Question: I want to start a startup founders group in my city. What types of activities should I include in the program?
Question by: Courtney
Hackathons Help Everyone
"What better way to recruit some of the best startup founders in an area than to incentivize them with an opportunity to code with their local community? Hackathons can bring together enough brainpower to generate an amazing new startup company in just a day. It's all about networking and applying your collective knowledge and skills. "
Lessons on Entrepreneurship
"While each lesson may not attract a full audience, the idea is to develop the group into this constant exchange of experiences and thoughts. You may also bring in guest speakers to share their expertise because ultimately with the startup founders group, you want to meet great entrepreneurs and learn the things that have made them successful."
Intimate Networking Events
"Big meetups can be effective, but don't overlook opportunities to cultivate deeper relationships among startup founders with smaller get-togethers too. Some of the most helpful startup support can come from members helping other members with strategic problem-solving or important partnership introductions. With smaller, more curated groups of entrepreneurs, those relationships can begin."
Bites and Beverages
"If nobody knows who you are or what your business offers users, then I suggest offering a little more for people who decide to come or join. I find food and drinks are a great way to "break-the-ice" and allows people to network within your group freely. Think of it like a first date!"
Group Brainstorming Sessions
"Honest feedback is essential for startups and is, unfortunately, difficult to find. If you can assemble a group of entrepreneurs that meet regularly and serve as a sounding board and brainstorming group for each other, it can be incredibly valuable. Since everyone else is an entrepreneur, you'll avoid the dreaded smile and nod we all know too well."
Quick Pitches and Presentations
"One of the things I loved about the startup founders groups that I have attended is hearing the quick pitches and/or presentations from the other founders. It is great practice to talk about what you do and often, it can prompt another founder to think about partnership possibilities or uncover things you may not have thought of."
Don't Forget the Fun
"There are plenty of networking groups and events that are about learning, sharing trade secrets anddoing business development—however, there's a big void for "fun" groups for CEOs and startup founders that's not being filled. By incorporating fun activities, startup founders will come to get rid of the proverbial entrepreneurs' loneliness and have fun with those who are in same boat."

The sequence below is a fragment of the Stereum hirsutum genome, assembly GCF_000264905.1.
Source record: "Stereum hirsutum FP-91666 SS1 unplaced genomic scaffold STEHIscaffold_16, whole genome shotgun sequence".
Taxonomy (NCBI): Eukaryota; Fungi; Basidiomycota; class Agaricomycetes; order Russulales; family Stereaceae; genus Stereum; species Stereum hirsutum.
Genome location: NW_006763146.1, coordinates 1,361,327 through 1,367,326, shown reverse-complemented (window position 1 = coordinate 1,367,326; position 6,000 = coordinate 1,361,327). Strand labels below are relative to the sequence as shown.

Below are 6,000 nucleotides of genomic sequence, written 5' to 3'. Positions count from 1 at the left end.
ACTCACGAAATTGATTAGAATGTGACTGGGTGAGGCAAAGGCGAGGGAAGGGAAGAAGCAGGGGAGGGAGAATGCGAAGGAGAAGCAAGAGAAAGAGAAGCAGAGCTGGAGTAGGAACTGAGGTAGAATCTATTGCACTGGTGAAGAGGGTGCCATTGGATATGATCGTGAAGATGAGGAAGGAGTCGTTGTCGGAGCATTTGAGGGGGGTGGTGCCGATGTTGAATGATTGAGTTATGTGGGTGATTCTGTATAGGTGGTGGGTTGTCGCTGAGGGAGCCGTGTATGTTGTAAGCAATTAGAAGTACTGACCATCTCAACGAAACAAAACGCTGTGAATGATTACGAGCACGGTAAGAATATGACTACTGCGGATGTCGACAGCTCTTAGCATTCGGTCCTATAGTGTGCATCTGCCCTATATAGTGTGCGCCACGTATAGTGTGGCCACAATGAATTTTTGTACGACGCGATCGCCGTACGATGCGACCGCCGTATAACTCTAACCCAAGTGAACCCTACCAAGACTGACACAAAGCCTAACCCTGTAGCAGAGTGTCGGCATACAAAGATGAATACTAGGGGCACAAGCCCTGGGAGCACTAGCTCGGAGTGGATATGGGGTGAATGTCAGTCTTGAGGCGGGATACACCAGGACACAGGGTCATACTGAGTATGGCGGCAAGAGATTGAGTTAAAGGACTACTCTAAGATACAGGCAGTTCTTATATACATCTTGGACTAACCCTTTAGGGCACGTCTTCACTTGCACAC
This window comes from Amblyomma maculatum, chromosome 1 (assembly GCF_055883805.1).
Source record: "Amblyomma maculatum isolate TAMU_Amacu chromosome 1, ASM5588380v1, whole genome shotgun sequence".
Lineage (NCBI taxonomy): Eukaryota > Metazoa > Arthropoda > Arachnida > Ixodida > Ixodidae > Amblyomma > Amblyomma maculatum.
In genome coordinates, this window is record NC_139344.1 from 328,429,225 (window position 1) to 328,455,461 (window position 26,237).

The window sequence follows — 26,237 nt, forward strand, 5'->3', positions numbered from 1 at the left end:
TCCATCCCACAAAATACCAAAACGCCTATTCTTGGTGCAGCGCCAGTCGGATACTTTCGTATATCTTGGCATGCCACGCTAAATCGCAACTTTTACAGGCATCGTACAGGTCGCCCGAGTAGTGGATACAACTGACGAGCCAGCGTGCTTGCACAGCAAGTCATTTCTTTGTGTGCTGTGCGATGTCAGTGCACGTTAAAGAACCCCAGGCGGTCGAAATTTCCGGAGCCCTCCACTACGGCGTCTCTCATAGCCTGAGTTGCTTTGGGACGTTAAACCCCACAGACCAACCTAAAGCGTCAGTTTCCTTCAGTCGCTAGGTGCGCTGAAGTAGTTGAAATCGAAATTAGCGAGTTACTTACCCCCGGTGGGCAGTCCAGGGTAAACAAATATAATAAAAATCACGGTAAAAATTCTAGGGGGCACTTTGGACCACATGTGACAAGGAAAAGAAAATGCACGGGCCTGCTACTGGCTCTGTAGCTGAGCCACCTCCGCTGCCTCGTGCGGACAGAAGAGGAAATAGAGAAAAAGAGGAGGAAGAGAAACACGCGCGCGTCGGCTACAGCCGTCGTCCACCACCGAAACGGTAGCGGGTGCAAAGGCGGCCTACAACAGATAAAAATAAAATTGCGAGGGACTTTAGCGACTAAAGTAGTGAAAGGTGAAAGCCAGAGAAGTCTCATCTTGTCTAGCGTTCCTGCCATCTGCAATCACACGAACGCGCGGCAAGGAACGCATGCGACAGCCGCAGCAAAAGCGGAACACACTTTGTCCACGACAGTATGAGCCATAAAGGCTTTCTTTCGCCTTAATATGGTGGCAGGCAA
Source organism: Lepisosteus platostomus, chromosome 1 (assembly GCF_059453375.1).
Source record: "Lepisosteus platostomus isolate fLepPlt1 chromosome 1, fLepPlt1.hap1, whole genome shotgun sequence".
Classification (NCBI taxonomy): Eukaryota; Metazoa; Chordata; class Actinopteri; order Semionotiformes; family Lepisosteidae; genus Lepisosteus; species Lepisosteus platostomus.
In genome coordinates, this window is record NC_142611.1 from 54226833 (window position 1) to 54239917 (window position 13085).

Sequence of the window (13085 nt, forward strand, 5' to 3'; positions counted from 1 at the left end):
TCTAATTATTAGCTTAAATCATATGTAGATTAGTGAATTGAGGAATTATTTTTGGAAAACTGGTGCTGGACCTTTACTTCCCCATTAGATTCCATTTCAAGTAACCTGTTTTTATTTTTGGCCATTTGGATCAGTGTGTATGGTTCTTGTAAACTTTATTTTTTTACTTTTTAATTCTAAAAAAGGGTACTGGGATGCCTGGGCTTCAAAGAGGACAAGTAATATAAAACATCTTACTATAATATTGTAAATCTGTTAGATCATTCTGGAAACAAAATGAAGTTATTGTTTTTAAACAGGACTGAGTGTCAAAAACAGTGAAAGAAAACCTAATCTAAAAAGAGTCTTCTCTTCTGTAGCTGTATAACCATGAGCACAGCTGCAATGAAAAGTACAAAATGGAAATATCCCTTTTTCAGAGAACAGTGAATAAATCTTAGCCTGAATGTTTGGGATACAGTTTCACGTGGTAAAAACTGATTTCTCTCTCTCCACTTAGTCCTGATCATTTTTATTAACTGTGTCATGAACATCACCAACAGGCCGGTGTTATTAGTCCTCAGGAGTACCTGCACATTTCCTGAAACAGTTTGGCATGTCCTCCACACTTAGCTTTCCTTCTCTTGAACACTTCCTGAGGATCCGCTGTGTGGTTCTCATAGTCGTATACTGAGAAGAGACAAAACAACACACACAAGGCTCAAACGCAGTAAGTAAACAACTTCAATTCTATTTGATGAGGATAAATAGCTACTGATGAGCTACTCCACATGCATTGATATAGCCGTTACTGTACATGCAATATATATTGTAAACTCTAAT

Extreme Activities for Extreme Results
"Group brainstorming sessions, drinks and dinners are all fine and dandy, but to really accelerate relationships, plan some intense activities for the group: paintball, snowmobiling, indoor skydiving or something else. Getting people out of their comfort zone and out of their mundane routines is the key."
"Ideas are great, but execution is what makes a business succeed. Every new entrepreneur needs to understand the nuts-and-bolts of running a business. When you are starting your group, make sure to bring in subject-matter experts who can educate the founders on what's needed for success, such as lawyers and accountants."
Play the Wine Game
"Get a group of entrepreneurs around a table. Crack a bottle of vino, and have everyone write down descriptions of the wine. No matter how many people are there, you will find very little overlap in peoples descriptions. Point out to the group that there are no correct or incorrect answers. See where the conversation goes from there. It's a great way to quickly find the confident members as well."
Closed, Invite-Only Group
"Standard networking groups get watered down quickly. Start by finding ten interesting entrepreneurs who can be the founding members. Tell them that it's their job to invite people that they would want to talk to over dinner. Allow people to apply, but have real criteria on how they are accepted. Choose a closed space and don't announce meeting time and places publicly."
The Young Entrepreneur Council (YEC) is an invite-only nonprofit organization comprised of the world’s most promising young entrepreneurs. In partnership with Citi, the YEC recently launched #StartupLab, a free virtual mentorship program that helps millions of entrepreneurs start and grow businesses via live video chats, an expert content library and email lessons.